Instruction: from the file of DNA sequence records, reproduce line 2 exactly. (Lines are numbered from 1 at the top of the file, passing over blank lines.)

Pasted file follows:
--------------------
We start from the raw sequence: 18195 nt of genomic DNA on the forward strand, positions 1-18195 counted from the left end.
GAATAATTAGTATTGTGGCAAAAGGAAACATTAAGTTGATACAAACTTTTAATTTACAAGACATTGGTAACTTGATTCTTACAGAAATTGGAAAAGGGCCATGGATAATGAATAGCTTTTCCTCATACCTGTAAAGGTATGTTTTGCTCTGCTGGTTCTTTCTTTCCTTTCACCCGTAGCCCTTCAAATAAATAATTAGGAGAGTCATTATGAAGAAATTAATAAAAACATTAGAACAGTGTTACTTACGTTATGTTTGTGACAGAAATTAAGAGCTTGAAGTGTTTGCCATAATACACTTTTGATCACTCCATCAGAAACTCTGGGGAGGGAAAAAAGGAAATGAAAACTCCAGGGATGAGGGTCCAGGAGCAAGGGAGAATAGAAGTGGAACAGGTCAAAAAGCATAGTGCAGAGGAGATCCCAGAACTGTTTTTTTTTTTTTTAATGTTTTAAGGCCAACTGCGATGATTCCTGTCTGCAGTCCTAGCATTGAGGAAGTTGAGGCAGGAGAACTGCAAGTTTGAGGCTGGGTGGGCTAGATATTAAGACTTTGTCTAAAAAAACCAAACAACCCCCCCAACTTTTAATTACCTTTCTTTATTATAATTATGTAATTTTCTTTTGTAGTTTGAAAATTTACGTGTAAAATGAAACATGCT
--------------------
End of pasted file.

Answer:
GAATAATTAGTATTGTGGCAAAAGGAAACATTAAGTTGATACAAACTTTTAATTTACAAGACATTGGTAACTTGATTCTTACAGAAATTGGAAAAGGGCCATGGATAATGAATAGCTTTTCCTCATACCTGTAAAGGTATGTTTTGCTCTGCTGGTTCTTTCTTTCCTTTCACCCGTAGCCCTTCAAATAAATAATTAGGAGAGTCATTATGAAGAAATTAATAAAAACATTAGAACAGTGTTACTTACGTTATGTTTGTGACAGAAATTAAGAGCTTGAAGTGTTTGCCATAATACACTTTTGATCACTCCATCAGAAACTCTGGGGAGGGAAAAAAGGAAATGAAAACTCCAGGGATGAGGGTCCAGGAGCAAGGGAGAATAGAAGTGGAACAGGTCAAAAAGCATAGTGCAGAGGAGATCCCAGAACTGTTTTTTTTTTTTTTAATGTTTTAAGGCCAACTGCGATGATTCCTGTCTGCAGTCCTAGCATTGAGGAAGTTGAGGCAGGAGAACTGCAAGTTTGAGGCTGGGTGGGCTAGATATTAAGACTTTGTCTAAAAAAACCAAACAACCCCCCCAACTTTTAATTACCTTTCTTTATTATAATTATGTAATTTTCTTTTGTAGTTTGAAAATTTACGTGTAAAATGAAACATGCT